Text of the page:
We live in a changing world. More and more people live long, life expectancy increases at the same time that there are several health emergencies and natural disasters that arise. The challenges are becoming increasingly numerous and imposing. Faced with these challenges, the health system is needed. It is in this global logic that building strong, resilient and flexible health systems in the most optimal way possible remains a priority. It is therefore timely and relevant to teach and discuss how to respond to health emergencies or humanitarian disasters in the world.
In fact, building such a health system requires capitalizing on missing strengths, weaknesses and opportunities in the management of past and recent health emergencies to better manage the response in the present or possibly in the future. For that matter, the operational analysis of the management of the Ebola epidemic in Africa in 2016 was used as an example. During the response to this epidemic, the main weaknesses detected in the health systems of the countries concerned and of the whole world, were the following:
– the lack of effective and well-constructed political dialogue with all stakeholders (political decision-makers, donors, researchers …) and the local population;
– the inadequacy of qualified human resources and adequate infrastructure; The lack of good governance, mistrust between the population and the rulers;
– the lack of scientific evidence to guide and guide the choice of strategies to be adopted and the failure to take into account fundamental problems of the communities in their contexts.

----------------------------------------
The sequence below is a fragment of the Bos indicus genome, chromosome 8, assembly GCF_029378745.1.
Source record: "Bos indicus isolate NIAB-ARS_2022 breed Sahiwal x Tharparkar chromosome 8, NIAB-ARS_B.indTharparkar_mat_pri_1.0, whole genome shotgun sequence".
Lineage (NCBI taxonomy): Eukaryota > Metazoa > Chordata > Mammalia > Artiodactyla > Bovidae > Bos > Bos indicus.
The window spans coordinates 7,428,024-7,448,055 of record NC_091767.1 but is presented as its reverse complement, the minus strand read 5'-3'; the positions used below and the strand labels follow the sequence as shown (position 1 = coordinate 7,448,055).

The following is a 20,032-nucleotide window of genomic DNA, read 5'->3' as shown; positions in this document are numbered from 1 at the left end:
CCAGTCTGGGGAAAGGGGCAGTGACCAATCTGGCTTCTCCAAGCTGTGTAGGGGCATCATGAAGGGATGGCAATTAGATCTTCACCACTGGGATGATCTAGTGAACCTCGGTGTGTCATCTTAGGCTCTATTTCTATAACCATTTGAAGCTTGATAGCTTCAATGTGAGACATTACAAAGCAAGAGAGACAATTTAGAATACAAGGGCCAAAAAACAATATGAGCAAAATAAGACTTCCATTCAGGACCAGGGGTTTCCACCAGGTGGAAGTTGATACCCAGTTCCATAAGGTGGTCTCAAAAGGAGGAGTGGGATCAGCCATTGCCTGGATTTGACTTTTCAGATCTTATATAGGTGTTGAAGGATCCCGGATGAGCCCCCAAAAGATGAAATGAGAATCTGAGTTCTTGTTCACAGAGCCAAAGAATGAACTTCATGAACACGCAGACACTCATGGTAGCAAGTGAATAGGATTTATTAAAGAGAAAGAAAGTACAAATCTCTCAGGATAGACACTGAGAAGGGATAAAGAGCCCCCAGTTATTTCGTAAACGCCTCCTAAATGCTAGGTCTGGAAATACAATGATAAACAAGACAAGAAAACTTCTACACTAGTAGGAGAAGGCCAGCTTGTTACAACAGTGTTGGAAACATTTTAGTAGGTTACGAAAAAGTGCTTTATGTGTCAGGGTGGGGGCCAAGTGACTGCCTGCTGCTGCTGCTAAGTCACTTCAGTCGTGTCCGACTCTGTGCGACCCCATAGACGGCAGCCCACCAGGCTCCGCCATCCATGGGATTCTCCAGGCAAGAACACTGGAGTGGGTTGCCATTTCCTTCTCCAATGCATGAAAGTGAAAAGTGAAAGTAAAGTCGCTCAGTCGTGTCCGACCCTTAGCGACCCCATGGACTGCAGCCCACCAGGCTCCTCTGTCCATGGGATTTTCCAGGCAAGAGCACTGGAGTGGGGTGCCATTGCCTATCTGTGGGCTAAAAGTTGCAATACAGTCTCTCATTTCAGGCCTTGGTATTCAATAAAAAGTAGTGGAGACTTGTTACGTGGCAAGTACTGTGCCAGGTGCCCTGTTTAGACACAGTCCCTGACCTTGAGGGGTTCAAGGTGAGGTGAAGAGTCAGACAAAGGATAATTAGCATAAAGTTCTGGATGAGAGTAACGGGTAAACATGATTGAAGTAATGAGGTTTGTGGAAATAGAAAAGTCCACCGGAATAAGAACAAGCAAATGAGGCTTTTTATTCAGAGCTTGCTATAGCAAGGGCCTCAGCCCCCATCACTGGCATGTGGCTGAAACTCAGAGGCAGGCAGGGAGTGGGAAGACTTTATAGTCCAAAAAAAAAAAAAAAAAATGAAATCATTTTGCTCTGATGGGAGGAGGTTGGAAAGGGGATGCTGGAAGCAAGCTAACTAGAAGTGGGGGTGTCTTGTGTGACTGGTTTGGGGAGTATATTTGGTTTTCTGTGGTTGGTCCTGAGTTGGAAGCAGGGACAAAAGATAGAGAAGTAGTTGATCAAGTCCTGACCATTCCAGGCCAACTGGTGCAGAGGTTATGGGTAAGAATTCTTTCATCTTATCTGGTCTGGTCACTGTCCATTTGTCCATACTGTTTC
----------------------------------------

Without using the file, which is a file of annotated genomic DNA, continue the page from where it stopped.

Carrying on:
From the above, the resilience of a health system is its ability to cover the health needs of populations and to respond to major emergencies or challenges (health or humanitarian of the hour and to come). It is an offer of care centered on patient, family, community to reduce morbidity and preventable mortality. The resilience of a health system goes beyond mere availability of resources and access to care to take into account the necessary structural and organizational adaptations required to overcome challenges, barriers and ensure universal coverage of care and services quality health. So, resilience goes beyond just strengthening the health system. This strengthens the different levels of health system capacity – inputs; Skills and abilities; Infrastructure and personnel; Structural, systemic and role capacity. To do so, an intersectoral approach is effective in understanding and promoting resilience and responsiveness in the world’s health systems
The RIPSEC program is also a contributor to this construction of a strong and resilient health system by a lot of much local system. Three health zones for learning and research in the health system are undergoing transformation in the DRC. Emphasis is placed on developing the functionality of the management team through a reflective attitude and integration of different levels of health care in the local population. Then for the Congo Health Knowledge Center is in charge of health production evidence can be using to the health policymaker in DRC.
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